• sonny says:

            Critical thinking is a vertical process that is picked up according to many factors in the educative pathway. The catalysts are mentors and master teachers along the way. To my mind the memory substrates are exercised best at the elementary grades and the integrative faculties are best challenged starting at Grades 9 thru 12. This is where the mentoring intervention is best positioned. One of the best legacies of our American colonial past was the concept of Normal schools and nautical schools. These were in fact the first schools by the American colonial government.

            • Joe America says:

              Interesting, and fits with the scheme I related in the blog. Grades k-2 focused on the joy of learning (with lessons like language, too), 3 to 9, memory and technique. 9-12 integrative and knowledge expansion. Almost makes me want to go back and do school over again . . .

              Almost . . . . ahahaha

              • sonny says:

                You and me both, Joe. I remember my yearly excitement of getting the list of books to buy and getting my hands on them to bring home, the smell and feel of the hard-bound texts from the school bookstore. The school has always been a second home to me. When I migrated stateside the one that impressed me the most was the way American society practiced teamwork in work and in sports and the sense of order. Everyone seemed to understand these as national givens. Now I think these are necessary because of the individualism that is ‘officially’ imposed at 18 yrs.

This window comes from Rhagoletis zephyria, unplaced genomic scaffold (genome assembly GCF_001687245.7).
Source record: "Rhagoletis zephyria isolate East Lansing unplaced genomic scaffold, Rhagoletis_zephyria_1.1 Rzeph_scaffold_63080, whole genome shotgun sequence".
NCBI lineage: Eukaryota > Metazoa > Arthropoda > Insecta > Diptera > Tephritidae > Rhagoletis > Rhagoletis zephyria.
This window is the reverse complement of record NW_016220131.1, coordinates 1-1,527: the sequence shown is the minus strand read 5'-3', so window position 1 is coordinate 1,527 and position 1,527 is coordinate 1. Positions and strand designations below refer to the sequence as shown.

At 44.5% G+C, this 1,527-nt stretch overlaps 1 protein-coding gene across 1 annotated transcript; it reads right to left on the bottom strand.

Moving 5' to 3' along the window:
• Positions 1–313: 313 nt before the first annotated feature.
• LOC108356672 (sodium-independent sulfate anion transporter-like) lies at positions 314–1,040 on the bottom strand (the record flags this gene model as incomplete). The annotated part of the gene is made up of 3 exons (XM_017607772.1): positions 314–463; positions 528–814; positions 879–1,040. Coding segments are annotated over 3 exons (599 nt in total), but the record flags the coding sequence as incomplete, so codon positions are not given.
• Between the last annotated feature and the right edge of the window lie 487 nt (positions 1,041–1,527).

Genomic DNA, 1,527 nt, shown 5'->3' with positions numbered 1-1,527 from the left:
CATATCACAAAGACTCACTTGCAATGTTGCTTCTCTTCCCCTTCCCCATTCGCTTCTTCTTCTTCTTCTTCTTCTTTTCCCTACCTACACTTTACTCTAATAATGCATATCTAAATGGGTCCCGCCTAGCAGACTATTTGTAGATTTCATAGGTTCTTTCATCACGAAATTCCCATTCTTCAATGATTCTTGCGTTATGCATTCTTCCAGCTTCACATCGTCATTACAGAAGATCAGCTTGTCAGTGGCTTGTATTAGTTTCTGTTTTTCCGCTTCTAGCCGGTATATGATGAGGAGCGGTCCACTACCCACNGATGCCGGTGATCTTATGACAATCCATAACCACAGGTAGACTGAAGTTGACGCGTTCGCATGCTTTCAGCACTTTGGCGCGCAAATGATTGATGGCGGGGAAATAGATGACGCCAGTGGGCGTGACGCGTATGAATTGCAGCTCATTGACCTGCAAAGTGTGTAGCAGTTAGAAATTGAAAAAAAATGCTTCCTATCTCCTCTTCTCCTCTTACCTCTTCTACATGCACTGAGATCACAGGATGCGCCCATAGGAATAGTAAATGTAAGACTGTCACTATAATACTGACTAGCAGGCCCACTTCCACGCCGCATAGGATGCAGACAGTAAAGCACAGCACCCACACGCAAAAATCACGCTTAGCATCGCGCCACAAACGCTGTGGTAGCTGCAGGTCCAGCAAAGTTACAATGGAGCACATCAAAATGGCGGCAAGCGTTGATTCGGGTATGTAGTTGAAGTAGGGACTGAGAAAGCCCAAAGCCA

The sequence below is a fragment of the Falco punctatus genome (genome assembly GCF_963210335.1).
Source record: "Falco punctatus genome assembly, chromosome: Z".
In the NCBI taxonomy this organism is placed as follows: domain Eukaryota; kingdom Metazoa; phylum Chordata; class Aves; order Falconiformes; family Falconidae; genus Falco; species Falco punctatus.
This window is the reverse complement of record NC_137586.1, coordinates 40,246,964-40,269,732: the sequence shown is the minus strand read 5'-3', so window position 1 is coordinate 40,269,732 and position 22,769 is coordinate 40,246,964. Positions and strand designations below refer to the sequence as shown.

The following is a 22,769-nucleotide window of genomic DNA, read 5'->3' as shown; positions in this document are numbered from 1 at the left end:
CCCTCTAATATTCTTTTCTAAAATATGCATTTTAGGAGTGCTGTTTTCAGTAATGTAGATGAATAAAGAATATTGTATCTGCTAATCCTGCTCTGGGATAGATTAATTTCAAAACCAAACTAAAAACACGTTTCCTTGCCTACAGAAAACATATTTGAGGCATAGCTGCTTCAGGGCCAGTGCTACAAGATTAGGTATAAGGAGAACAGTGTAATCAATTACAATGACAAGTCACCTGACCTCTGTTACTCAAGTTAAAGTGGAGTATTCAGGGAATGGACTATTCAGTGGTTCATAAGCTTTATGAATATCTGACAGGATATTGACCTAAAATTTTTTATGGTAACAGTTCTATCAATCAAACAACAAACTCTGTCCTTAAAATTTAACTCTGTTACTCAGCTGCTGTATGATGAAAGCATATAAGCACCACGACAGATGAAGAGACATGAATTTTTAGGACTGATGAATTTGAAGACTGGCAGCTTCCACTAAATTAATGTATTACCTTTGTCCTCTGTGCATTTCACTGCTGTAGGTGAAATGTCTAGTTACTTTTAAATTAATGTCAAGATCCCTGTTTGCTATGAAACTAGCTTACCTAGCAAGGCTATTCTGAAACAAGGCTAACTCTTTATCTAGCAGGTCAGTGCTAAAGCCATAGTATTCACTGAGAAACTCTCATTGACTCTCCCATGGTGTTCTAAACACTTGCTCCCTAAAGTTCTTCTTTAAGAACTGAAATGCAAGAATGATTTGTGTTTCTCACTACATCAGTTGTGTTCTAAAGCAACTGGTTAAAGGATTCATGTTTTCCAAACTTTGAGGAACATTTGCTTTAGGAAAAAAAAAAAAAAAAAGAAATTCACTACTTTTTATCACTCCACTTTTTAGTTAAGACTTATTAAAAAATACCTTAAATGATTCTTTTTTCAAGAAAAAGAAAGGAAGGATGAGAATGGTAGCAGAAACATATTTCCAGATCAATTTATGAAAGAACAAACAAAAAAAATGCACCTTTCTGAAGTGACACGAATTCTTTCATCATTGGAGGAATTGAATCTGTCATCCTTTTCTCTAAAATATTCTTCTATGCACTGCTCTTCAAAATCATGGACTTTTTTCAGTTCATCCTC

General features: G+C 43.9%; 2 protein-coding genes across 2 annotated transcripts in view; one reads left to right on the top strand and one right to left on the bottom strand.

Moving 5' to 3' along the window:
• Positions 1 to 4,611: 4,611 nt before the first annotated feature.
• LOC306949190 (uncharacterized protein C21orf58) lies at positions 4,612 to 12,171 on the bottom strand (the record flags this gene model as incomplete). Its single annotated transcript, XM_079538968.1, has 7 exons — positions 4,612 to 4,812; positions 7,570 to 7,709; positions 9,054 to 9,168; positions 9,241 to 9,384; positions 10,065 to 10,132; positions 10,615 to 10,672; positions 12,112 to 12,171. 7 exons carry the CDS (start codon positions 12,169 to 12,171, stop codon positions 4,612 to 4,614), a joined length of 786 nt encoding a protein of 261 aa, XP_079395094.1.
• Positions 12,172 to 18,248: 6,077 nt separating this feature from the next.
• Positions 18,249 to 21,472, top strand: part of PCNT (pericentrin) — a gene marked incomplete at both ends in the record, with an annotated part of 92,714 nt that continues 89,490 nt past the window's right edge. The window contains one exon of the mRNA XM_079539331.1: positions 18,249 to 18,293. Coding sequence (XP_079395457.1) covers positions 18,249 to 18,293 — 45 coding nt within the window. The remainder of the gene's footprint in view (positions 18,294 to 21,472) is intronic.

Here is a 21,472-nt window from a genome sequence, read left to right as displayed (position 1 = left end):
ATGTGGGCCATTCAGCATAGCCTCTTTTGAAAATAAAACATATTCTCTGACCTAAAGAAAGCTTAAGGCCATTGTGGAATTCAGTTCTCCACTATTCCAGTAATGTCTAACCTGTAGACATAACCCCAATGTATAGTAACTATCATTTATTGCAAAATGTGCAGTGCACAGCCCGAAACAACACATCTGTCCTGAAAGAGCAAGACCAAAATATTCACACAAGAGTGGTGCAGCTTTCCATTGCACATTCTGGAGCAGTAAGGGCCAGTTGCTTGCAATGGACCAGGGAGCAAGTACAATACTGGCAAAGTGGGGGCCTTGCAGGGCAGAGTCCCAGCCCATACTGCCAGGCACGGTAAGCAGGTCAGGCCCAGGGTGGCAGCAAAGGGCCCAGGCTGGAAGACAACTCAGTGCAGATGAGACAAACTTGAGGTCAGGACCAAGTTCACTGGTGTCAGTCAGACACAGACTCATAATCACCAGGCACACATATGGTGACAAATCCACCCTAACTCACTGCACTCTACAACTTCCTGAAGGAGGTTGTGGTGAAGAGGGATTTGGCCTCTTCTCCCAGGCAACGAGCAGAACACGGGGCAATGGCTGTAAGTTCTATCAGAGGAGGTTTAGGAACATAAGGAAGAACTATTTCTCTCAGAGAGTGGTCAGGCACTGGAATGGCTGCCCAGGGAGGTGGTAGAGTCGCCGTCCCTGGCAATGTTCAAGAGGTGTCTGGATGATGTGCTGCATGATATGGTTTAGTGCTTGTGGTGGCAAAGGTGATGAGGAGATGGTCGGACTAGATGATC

• Joe America says:

                That’s true, isn’t it? Americans (adults) bond more through competition than they do through family. That is a new insight to me. There is a level of bonding that is intense, and a style of “winning and fair play” that filters through the whole of society. Great! Thanks.

              • sonny says:

                A final anecdote, Joe. I promise. 🙂 My first basketball game on US soil was a game played at Williams Arena, at the Univ of Minnesota. The Golden Gophers starting five included Dave Winfield, Jim Brewer (later both drafted to NBA & NL); full house (12,000), all screaming their hearts out, outstanding cheerleaders (female of course). I couldn’t believe the electricity generated by the crowd, the pace of the game, the level of coaching and size of players. So this was the original NCAA. Our NCAA of 6 teams in Manila became puny. And before that time Vito Cruz Rizal Memorial was the center of my basketball universe. (by the way, I saw Mychal Thompson and Kevin McHale play in that arena as freshmen). 🙂

              • Joe America says:

                Ah, my, you do do nostalgia well, and the memories come ripping out of the cloud bank. My college gym was a crackerbox that seated 3,000 and we the ag fans brought our dying rabbit calls and all kinds of noisemakers including youthful lungs that made that little madhouse beyond loud. Our star player was a guy named Bill Green who one day rained 48 in on the University of Denver, after one of their players had taunted him. That place was crazy crazy. Bill Green was built a lot like Dave Winfield, 6′ 7″ of power, but he was terrified to fly. So he did not go pro. Pity. We had this ancient building called “Old Main” with a gym in the basement . . .